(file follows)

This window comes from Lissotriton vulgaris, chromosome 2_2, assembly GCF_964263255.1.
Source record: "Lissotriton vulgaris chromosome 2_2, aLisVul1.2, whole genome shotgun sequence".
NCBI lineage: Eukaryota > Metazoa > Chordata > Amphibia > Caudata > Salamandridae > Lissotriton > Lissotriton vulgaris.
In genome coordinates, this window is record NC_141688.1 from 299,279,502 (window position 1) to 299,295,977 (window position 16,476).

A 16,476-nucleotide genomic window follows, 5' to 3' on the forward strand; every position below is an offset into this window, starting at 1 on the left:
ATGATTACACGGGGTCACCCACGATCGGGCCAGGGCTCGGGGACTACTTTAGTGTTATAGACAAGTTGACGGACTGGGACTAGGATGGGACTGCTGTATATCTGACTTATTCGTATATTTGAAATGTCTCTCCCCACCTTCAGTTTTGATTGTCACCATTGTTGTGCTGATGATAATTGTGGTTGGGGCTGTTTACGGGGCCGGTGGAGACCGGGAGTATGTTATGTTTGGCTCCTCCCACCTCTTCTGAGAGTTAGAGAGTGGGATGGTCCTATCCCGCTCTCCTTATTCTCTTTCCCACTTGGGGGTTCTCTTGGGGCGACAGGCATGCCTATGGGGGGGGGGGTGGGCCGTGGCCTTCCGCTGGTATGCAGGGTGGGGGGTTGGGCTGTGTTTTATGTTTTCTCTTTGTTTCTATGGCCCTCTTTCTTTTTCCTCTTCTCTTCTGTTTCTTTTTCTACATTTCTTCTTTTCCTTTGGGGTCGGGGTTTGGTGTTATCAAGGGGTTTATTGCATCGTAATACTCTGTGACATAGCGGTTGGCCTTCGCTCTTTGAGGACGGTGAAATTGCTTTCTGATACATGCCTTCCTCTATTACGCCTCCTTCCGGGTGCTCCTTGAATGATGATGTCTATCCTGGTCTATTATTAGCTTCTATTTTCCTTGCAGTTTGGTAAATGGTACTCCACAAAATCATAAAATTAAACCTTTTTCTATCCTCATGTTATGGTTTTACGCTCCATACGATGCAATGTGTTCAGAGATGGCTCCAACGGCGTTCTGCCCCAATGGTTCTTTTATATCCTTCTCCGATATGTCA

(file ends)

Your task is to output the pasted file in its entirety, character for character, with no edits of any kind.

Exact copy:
This window comes from Lissotriton vulgaris, chromosome 2_2, assembly GCF_964263255.1.
Source record: "Lissotriton vulgaris chromosome 2_2, aLisVul1.2, whole genome shotgun sequence".
NCBI lineage: Eukaryota > Metazoa > Chordata > Amphibia > Caudata > Salamandridae > Lissotriton > Lissotriton vulgaris.
In genome coordinates, this window is record NC_141688.1 from 299,279,502 (window position 1) to 299,295,977 (window position 16,476).

A 16,476-nucleotide genomic window follows, 5' to 3' on the forward strand; every position below is an offset into this window, starting at 1 on the left:
ATGATTACACGGGGTCACCCACGATCGGGCCAGGGCTCGGGGACTACTTTAGTGTTATAGACAAGTTGACGGACTGGGACTAGGATGGGACTGCTGTATATCTGACTTATTCGTATATTTGAAATGTCTCTCCCCACCTTCAGTTTTGATTGTCACCATTGTTGTGCTGATGATAATTGTGGTTGGGGCTGTTTACGGGGCCGGTGGAGACCGGGAGTATGTTATGTTTGGCTCCTCCCACCTCTTCTGAGAGTTAGAGAGTGGGATGGTCCTATCCCGCTCTCCTTATTCTCTTTCCCACTTGGGGGTTCTCTTGGGGCGACAGGCATGCCTATGGGGGGGGGGGTGGGCCGTGGCCTTCCGCTGGTATGCAGGGTGGGGGGTTGGGCTGTGTTTTATGTTTTCTCTTTGTTTCTATGGCCCTCTTTCTTTTTCCTCTTCTCTTCTGTTTCTTTTTCTACATTTCTTCTTTTCCTTTGGGGTCGGGGTTTGGTGTTATCAAGGGGTTTATTGCATCGTAATACTCTGTGACATAGCGGTTGGCCTTCGCTCTTTGAGGACGGTGAAATTGCTTTCTGATACATGCCTTCCTCTATTACGCCTCCTTCCGGGTGCTCCTTGAATGATGATGTCTATCCTGGTCTATTATTAGCTTCTATTTTCCTTGCAGTTTGGTAAATGGTACTCCACAAAATCATAAAATTAAACCTTTTTCTATCCTCATGTTATGGTTTTACGCTCCATACGATGCAATGTGTTCAGAGATGGCTCCAACGGCGTTCTGCCCCAATGGTTCTTTTATATCCTTCTCCGATATGTCA